Off on a tangent again, I received
a schedule of the programs being offered for a
big sportsman's show. And big as life was listed,
"Fly Fishing for Women." Taught by someone I've
never heard of. La De Da. Whoopie!
I just don't get it. Or maybe I really do and
that's the problem. I'm a woman. I
fly fish. This is my opinion. Deal with it.
Part of what I'm convinced is happening is hype. Hype on the part of greedy fly
shops, guides, manufacturers, promoters, publishers and anyone who thinks they
can make a buck. Make a buck how, you ask? By claiming that fly fishing and
learning fly fishing is somehow "different" for women. Fat chance.
If that is the mind-set of the politically correct, then why don't we have separate
programs, rods, reels, waders, videos, and books for say Asian fly fishers? Or
Native Americans? Or African Americans? Or Asian Women, or Native American
Women ... you get the picture.
Opps, I missed blonds, redheads, brunettes, grey-haired women? Or men? How
about separate information, gear, classes for bald men? Short men? Those who are
married? Or single?
You folks just need to get organized! You are being left out — discriminated
Unfortunately the Federation of Fly Fishers (FFF) decided to do a separate
program for women. In my opinion, and as a member of FFF, this detracts from the
overall stated goals of the organization, All Fish — All Waters.
I absolutely expect that somewhere down this crooked road
will be an appeal or demand for Women Only Water!
Get real. The fish don't care. If fly fishing is about the fish, (and maybe I am
really off base here) what is the point? So a woman ties flies, obviously the folks who
manufacturer vices and tools need to market their goods just for women.
Hey here's an idea ... how about marketing fly-tying kits in designer colors. Not
the actual stuff in shades that might replicate the actual bugs — but designer colors
to match a persons clothing or hair, or maybe eye color or lipstick.
What an opportunity! Just sitting out there waiting for the right public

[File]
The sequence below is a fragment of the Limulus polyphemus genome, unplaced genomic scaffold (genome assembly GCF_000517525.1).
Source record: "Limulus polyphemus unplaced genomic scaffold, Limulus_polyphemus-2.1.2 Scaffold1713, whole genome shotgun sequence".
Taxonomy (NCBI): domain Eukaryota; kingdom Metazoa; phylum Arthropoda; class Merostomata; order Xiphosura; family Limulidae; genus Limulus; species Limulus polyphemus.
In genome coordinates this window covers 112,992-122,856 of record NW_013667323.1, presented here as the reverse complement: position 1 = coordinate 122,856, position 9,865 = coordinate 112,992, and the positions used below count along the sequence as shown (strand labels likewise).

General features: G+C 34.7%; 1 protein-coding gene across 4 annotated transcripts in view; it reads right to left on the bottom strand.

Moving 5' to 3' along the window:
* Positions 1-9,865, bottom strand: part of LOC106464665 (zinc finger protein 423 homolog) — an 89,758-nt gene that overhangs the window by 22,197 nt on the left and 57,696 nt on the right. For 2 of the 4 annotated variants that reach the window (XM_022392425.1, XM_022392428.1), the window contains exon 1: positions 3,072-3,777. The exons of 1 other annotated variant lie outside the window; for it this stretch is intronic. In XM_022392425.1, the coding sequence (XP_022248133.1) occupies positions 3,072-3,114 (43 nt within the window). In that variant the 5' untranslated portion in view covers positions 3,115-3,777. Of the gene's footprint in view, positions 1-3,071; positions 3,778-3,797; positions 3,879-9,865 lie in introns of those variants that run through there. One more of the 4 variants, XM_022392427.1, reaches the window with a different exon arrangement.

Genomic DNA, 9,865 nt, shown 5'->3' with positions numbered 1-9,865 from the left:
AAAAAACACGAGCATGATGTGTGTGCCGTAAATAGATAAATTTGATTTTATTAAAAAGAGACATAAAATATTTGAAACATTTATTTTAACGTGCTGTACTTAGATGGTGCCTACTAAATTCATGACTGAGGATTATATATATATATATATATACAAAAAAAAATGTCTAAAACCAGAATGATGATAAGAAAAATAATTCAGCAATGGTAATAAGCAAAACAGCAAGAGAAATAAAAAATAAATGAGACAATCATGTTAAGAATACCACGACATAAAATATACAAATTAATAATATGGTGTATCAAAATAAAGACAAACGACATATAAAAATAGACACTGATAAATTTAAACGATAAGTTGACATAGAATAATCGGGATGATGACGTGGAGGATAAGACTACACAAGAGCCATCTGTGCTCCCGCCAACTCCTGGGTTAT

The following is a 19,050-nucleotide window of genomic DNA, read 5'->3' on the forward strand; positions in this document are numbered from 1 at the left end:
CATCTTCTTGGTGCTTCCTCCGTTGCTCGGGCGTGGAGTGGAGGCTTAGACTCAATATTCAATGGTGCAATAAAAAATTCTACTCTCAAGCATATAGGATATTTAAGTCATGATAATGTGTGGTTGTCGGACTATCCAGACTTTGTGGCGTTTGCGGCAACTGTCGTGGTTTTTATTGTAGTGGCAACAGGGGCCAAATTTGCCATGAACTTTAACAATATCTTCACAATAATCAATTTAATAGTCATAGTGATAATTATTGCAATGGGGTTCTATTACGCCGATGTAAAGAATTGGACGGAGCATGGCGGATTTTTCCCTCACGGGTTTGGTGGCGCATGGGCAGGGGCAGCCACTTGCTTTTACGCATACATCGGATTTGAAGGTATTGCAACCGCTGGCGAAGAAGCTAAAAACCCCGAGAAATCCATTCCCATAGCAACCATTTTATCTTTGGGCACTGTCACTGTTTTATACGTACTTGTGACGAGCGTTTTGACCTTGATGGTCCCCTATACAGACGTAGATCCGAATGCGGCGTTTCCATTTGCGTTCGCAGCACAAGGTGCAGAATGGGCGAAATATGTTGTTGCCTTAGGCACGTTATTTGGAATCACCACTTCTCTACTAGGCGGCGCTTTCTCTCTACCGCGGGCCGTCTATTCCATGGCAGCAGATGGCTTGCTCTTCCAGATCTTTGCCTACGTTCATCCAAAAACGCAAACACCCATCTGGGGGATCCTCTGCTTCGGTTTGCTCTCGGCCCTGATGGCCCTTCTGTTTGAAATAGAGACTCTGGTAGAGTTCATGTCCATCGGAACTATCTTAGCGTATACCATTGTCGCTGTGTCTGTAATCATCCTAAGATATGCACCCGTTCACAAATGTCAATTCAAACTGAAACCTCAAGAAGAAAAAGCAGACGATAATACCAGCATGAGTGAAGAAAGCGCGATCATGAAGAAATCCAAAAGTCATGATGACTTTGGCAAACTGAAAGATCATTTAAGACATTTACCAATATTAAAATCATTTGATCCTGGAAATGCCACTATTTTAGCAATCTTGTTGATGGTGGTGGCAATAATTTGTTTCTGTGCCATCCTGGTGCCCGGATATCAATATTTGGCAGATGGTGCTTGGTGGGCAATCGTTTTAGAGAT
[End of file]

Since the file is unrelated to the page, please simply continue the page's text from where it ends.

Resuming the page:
relations/marketing firm to jump on it.
Back in December I attended a formative meeting with people from our state's
department of fish and wildlife on getting a program for women in the outdoors
Part of the meeting was concerned with getting the proper committee in place
so the number and placement of the porta potties would be correct. I should have
asked if the colors of the porta potties would also have to politically correct. Even
worse, the amount of time spent on the porta pottie discussion was huge —
compared to the time spend on what the CONTENT of the
program should be.
What is wrong with this whole concept? Do I have some problem with women
wanting to fish? Or be in the outdoors?
Of course not. I've been fortunate enough to have spent most of my life as an
outdoor person. Living in Northern Michigan and raising dogs made bird hunting an
accepted thing. Years later I was introduced to big game hunting — which was the
natural thing to do in the place I lived at the time — Montana. Hunting with a bow
came after rifle hunting. For many black powder becomes the hunting method of
choice. Again, usually after some experience with rifle.
I fished with a casting rod, spinning rod and fly rod. That somehow seems to be
a rather natural progression. And if the circumstances were such that a spinning rod,
or big salt water bait rod was the gear of the day, I would happily comply.
It's not that I'm against having 'whomever' involved in fly fishing. Where it get
sticky for me is when the fly fishing industry tries to "market" fly fishing as a
"sport" like golf or tennis — just something else for bored women to do.
Whine, whine, whine. So pick another "sport." Go somewhere else. Go away.
Let the real fishermen have the streams and lakes back. Dig clams or fly kites.
Have your acrylic nails done again. Read a book. Watch your soap operas. Stop
taking up valuable space on the waters.
No doubt there are folks who never fished for anything in their life, who stumble
into fly fishing, get hooked and love it. I think that number is pretty small compared
to the rest of us who threw out our first worm on a hook, or spent some serious time
untangling rat nests of spinning line. Those prior experiences of fishing brought us
to an understanding and love of the places fish are found. Perhaps made us
appreciate the challenge of fooling the fish into taking our lure. And what the
possibilities might be if we could really fool the fish with a fly.
Without that frame of reference, there is no appreciation or understanding of
what fly fishing is about. All the marketing hype in the world will not produce that.
~ The LadyFisher
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